Last, the issue of global warming or climate change supposedly caused by fossil fuels. It is doubtful that climate change is a real phenomenon because the climate change models tend to lack validity. Models should be developed from past data. The validity of models is usually tested on a sample of past data and the higher the level of prediction, the better the model. But this is not so with climate change models which have nowhere near acceptable levels of validity. There is actually more evidence to indicate that climate change is nothing more than natural cyclical patterns in the weather that are not influenced by man. If by some remote chance climate change is real, technology will defeat the problem as it has defeated some many others.

The U.S. needs to develop a comprehensive energy policy using the resources that we have available to us. CAFES are a dead end.





Bob Fahnestock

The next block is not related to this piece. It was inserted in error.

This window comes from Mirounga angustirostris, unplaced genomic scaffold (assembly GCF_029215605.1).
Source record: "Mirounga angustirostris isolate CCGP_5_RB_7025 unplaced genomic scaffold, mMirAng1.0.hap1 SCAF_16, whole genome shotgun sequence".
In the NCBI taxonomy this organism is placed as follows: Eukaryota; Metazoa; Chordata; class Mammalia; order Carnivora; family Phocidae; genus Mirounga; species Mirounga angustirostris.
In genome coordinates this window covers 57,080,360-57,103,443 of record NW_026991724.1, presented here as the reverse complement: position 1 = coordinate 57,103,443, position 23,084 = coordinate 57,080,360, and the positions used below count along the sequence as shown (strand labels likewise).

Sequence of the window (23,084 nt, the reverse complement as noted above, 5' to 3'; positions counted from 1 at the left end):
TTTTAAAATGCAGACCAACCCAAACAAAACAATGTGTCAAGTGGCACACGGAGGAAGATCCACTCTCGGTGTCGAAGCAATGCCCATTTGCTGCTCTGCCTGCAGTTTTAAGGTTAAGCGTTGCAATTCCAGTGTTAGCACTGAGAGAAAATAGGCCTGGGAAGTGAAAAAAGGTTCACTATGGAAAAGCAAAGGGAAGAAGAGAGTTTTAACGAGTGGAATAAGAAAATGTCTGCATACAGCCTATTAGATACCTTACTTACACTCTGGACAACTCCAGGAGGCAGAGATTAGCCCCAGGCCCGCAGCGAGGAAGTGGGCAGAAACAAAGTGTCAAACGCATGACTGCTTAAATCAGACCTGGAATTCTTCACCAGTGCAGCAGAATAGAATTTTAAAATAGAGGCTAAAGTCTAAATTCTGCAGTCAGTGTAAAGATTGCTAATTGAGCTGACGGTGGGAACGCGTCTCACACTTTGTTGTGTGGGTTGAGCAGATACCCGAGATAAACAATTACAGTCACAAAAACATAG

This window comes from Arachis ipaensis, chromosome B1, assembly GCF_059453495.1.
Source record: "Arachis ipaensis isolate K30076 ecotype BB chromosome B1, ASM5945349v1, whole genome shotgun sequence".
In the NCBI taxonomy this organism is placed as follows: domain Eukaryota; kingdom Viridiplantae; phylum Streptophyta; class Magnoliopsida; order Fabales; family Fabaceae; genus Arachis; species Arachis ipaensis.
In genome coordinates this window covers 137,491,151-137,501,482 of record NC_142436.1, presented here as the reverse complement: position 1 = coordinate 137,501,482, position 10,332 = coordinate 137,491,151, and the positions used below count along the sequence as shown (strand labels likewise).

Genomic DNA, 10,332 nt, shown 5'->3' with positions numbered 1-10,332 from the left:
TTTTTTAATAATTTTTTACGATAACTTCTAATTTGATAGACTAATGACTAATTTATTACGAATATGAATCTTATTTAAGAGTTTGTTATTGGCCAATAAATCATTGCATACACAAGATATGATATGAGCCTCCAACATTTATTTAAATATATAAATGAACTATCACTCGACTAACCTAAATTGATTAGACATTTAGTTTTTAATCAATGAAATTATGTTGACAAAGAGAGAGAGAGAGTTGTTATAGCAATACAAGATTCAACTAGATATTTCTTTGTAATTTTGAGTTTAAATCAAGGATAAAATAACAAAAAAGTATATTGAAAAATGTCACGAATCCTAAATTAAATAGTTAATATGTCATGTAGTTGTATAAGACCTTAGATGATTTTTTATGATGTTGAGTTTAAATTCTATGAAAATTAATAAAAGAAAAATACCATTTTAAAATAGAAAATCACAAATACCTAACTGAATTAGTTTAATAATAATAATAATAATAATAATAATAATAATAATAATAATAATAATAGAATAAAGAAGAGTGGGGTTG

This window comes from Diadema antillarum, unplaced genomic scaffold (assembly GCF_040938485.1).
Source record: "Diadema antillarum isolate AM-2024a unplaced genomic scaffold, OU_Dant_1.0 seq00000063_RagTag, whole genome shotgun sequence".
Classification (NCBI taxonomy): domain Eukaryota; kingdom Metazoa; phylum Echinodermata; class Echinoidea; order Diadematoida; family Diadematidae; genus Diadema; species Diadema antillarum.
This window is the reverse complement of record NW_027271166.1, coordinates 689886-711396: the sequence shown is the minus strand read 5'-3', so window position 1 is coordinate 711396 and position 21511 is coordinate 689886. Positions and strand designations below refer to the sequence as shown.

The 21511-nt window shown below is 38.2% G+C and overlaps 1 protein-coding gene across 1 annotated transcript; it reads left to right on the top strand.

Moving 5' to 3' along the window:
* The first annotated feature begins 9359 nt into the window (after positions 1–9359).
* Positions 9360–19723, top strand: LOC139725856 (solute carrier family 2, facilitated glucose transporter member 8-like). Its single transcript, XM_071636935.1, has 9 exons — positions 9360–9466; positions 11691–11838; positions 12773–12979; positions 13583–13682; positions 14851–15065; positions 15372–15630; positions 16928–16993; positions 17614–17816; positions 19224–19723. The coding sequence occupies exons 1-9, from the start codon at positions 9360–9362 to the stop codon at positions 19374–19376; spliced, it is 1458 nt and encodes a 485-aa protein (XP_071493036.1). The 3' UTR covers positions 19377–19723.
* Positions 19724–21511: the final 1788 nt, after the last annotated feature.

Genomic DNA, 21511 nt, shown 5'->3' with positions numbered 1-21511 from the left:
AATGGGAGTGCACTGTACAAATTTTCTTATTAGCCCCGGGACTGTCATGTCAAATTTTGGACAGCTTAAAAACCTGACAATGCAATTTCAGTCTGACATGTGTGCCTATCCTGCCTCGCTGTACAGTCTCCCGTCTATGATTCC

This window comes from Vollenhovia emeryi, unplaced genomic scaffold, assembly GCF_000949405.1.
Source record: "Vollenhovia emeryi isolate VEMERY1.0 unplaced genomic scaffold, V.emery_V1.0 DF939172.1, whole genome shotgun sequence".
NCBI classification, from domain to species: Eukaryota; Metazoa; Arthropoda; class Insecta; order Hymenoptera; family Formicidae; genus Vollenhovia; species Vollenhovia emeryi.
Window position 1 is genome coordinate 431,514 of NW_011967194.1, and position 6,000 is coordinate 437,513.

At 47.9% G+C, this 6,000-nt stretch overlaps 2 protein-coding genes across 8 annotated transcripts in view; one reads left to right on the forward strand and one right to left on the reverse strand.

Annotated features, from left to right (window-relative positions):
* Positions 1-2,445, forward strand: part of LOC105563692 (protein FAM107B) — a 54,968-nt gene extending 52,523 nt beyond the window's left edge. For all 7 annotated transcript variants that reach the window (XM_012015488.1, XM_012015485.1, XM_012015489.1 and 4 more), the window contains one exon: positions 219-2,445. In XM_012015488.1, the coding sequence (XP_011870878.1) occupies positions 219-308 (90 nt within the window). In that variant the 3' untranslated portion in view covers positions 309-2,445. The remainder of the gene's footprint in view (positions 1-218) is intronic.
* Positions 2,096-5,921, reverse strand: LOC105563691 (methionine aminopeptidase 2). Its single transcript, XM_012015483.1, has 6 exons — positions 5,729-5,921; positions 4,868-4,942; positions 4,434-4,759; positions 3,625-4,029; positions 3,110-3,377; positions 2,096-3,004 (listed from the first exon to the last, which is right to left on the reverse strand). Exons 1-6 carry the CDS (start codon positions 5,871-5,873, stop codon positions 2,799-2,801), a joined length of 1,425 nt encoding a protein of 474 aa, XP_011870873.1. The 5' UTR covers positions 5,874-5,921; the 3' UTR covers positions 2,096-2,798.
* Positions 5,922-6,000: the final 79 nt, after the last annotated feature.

The recent release of Romney’s 2011 tax return has sparked the reporting of what has been termed the “effective tax rate” for both Romney and Obama. It has been reported that Romney’s effective tax rate was right at 14% while Obama’s effective tax rate was 20%. The problem with the reported information is twofold: (1) the effective rates being reported for both are not measured in the same way for both candidates; and, (2) the computation of the “effective tax rate” is incorrect. Because the U.S. tax system uses progressive or graduated income tax rates, the rates increase as the taxable income increases. The rate in each bracket is referred to as the “marginal tax rate.” The overall tax paid will be a combination of these multiple tax rates making the effective rate less than the marginal rate. In fact, one can never have an effective tax rate equal to the tax rate in the highest bracket. The tax rates are applied to “taxable income” which is after deductions and exemptions and before tax credits. In order to correctly compute the effective tax rate the total income tax paid should be divided by the taxable income. Based on the reported information the “effective rate” was not reported correctly for either candidate. Plus, the so-called effective rates are being computed differently for each candidate. The rate that is being reported for Romney is the total tax paid divided by the gross income before any adjustments, deductions, and exemptions. The rate being reported for Obama is the taxes paid divided by the adjusted gross income (after some adjustments to gross income but before deductions and exemptions). When the so-called effective tax rate is computed on gross income it will be lower than if computed on adjusted gross income or taxable income. When computed on adjusted gross income it will be somewhere in-between the lowest and highest possible rate. Because Romney donates such a large chunk of income to charity, this erroneous computation makes the so-called “effective rate” on his tax return look lower than the rate on Obama’s return when, in-fact, they should close to the same effective tax rate. Based on the reported information about Romney’s deductions, we can estimate his taxable income. Using this number to correctly compute Romney’s effective tax rate, the rate is right at 25%. This number cannot be computed for Obama as my research has yet to uncover the amount of his deductions. But it will be higher than 20% and close to 25%. This whole story is much ado about nothing as the media continues to “make” news. Based upon my experience, the “effective tax rates” for the upper middle income and high income earners tend to range from 20% to 25%. Based on my experience, both candidates (as well as Warren Buffet) are paying a typical “effective tax rate” for taxpayers in their respective income tax bracket.